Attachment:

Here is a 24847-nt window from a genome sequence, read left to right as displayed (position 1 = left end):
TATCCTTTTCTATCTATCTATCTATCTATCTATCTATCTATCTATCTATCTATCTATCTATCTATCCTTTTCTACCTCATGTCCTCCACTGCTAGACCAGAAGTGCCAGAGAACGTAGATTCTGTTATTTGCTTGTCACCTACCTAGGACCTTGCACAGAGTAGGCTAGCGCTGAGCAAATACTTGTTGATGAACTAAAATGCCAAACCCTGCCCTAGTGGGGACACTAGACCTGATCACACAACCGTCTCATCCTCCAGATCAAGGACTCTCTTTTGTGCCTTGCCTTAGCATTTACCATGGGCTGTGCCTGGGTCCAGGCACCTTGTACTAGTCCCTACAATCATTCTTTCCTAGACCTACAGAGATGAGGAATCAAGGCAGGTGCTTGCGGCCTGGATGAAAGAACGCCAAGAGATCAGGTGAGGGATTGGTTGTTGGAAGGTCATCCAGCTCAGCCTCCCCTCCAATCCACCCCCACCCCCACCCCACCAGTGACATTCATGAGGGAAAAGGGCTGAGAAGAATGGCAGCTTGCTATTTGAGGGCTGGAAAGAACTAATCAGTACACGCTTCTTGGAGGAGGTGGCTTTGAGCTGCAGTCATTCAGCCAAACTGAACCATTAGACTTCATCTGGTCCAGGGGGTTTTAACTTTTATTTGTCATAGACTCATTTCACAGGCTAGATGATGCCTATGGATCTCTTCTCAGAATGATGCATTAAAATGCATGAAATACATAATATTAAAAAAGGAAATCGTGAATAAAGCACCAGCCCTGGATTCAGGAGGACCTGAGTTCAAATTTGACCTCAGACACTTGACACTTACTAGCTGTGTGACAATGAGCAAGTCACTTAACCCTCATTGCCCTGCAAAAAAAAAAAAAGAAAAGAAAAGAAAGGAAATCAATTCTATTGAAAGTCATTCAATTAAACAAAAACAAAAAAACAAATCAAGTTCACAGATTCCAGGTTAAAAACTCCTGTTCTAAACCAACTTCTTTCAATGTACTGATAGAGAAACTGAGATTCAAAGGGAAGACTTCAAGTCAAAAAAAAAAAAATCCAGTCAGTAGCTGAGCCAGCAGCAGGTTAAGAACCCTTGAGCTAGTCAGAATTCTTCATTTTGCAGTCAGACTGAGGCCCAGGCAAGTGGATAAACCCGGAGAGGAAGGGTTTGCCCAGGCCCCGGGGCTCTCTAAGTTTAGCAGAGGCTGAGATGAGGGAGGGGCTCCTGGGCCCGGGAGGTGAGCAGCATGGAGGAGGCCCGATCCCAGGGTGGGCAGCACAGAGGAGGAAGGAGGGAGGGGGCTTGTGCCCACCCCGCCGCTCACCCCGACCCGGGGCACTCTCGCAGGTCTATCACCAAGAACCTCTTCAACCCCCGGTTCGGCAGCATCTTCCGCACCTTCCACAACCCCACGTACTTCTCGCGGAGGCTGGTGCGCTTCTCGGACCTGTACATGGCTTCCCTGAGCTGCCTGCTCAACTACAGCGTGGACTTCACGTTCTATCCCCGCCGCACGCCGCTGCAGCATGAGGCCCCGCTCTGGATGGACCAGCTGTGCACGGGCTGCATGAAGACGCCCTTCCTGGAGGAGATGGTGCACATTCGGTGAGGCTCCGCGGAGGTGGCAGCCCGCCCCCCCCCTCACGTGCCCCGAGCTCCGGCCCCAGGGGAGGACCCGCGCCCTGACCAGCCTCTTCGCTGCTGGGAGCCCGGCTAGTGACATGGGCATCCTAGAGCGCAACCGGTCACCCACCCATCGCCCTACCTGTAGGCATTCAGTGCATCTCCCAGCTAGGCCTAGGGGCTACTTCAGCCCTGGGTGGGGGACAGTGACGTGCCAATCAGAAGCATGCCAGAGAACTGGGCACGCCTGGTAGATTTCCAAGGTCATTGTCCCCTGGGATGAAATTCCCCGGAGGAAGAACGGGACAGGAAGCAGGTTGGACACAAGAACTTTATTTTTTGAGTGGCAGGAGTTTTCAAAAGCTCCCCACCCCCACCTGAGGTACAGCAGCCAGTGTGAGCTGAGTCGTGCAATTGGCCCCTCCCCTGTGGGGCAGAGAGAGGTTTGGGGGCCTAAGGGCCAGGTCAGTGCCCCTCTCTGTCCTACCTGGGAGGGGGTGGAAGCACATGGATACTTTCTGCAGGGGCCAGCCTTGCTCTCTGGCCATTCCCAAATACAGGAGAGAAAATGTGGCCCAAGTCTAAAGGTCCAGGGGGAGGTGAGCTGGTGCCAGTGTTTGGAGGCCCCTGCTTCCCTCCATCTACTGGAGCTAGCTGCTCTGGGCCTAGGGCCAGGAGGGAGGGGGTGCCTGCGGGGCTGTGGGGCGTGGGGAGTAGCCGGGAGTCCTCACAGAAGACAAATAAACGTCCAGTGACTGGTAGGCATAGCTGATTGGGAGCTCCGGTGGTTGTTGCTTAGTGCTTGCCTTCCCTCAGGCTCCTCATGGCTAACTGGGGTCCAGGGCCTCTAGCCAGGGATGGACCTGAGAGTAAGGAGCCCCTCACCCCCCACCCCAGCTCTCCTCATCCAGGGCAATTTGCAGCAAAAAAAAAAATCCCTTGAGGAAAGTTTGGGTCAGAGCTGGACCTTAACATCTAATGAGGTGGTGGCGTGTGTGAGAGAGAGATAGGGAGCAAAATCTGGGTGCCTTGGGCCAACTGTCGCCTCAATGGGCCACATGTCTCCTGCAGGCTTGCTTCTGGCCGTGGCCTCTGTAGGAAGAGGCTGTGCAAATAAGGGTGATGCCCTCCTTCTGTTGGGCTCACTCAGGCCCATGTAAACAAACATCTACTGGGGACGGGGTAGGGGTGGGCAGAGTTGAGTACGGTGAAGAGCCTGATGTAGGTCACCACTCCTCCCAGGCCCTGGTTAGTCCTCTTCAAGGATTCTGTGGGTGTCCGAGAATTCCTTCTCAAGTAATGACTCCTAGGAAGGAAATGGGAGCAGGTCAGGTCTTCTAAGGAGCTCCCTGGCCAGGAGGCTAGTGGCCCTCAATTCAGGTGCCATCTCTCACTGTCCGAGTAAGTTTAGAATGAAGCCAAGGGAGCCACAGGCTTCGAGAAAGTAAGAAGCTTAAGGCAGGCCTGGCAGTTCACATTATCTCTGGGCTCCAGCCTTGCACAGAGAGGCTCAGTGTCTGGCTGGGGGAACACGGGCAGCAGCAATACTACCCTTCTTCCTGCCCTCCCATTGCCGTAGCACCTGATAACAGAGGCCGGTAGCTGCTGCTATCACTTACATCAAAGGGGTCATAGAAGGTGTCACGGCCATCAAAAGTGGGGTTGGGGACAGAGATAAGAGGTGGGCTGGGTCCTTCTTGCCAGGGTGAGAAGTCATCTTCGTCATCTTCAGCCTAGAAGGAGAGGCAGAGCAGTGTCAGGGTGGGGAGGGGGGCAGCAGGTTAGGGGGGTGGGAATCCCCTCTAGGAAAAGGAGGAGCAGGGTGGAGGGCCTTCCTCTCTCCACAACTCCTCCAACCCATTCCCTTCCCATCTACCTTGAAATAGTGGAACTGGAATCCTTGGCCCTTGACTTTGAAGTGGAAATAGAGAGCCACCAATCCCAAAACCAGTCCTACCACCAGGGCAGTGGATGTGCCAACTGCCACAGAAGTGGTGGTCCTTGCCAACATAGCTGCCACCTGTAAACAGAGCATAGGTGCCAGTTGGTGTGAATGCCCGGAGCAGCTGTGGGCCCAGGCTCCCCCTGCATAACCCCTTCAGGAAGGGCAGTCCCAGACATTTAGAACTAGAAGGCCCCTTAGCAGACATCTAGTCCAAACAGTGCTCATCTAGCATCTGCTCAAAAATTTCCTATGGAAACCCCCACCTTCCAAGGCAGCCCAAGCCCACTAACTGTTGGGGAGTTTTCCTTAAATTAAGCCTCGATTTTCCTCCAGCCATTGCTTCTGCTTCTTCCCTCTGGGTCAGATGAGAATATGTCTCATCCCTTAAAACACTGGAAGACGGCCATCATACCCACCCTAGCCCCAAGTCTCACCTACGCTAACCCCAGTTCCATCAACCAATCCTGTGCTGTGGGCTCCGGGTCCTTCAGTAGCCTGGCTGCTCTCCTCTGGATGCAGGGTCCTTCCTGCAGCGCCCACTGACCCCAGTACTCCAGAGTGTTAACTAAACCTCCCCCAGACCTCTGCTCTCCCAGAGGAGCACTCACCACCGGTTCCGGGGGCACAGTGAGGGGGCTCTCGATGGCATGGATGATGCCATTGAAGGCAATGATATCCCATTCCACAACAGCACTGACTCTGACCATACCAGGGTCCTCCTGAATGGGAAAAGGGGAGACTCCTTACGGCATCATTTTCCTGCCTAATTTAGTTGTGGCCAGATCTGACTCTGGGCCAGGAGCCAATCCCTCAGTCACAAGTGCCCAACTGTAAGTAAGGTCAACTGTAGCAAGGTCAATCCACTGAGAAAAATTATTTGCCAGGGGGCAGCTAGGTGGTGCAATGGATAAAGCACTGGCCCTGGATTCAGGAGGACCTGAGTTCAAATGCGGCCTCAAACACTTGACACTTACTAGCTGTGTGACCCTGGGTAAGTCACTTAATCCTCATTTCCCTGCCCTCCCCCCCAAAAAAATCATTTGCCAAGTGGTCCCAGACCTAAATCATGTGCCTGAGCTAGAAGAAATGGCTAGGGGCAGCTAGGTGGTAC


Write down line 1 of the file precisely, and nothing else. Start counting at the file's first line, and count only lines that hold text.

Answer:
Here is a 24847-nt window from a genome sequence, read left to right as displayed (position 1 = left end):